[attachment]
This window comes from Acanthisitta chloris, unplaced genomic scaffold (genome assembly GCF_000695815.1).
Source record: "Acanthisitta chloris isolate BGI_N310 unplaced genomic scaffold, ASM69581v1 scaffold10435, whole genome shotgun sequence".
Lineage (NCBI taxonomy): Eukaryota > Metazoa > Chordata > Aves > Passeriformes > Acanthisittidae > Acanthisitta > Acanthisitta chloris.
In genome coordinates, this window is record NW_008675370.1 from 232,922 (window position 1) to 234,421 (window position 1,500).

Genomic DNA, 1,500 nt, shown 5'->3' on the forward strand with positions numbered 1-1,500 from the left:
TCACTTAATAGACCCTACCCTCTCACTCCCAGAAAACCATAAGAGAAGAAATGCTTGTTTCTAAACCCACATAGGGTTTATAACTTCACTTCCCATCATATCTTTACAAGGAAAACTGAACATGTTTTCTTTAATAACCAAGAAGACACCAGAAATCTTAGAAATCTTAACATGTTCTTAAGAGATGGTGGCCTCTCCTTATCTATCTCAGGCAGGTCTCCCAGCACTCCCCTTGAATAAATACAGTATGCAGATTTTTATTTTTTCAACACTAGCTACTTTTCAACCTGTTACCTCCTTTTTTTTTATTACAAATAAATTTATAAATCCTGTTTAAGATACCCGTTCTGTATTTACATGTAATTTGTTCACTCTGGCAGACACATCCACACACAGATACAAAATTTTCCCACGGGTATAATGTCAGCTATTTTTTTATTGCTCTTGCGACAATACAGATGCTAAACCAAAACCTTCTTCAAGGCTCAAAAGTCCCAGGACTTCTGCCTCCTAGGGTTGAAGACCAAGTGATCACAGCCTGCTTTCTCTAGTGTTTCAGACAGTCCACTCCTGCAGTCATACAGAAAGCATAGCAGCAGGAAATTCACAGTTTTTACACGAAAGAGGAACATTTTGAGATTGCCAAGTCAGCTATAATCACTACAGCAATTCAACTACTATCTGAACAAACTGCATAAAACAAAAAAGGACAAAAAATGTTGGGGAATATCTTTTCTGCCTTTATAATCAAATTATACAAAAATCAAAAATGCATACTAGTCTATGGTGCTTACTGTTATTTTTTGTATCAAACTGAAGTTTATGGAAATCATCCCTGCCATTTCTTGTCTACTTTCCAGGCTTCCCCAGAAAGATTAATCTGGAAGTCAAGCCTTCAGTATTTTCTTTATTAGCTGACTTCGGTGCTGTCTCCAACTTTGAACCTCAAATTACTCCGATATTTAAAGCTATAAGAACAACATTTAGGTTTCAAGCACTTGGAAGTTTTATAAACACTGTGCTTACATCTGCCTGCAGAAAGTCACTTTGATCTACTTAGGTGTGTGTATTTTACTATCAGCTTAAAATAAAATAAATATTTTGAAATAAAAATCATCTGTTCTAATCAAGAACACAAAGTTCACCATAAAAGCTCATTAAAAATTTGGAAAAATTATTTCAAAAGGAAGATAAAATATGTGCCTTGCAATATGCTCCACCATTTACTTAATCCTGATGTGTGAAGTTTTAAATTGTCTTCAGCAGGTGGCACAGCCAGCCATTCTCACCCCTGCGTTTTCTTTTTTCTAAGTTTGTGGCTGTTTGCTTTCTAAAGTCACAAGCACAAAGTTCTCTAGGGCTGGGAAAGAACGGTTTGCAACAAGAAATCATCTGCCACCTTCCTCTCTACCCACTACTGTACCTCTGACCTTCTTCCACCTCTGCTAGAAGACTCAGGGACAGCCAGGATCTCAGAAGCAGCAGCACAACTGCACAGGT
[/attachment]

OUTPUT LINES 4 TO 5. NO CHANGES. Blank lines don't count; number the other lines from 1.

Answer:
In genome coordinates, this window is record NW_008675370.1 from 232,922 (window position 1) to 234,421 (window position 1,500).

Genomic DNA, 1,500 nt, shown 5'->3' on the forward strand with positions numbered 1-1,500 from the left: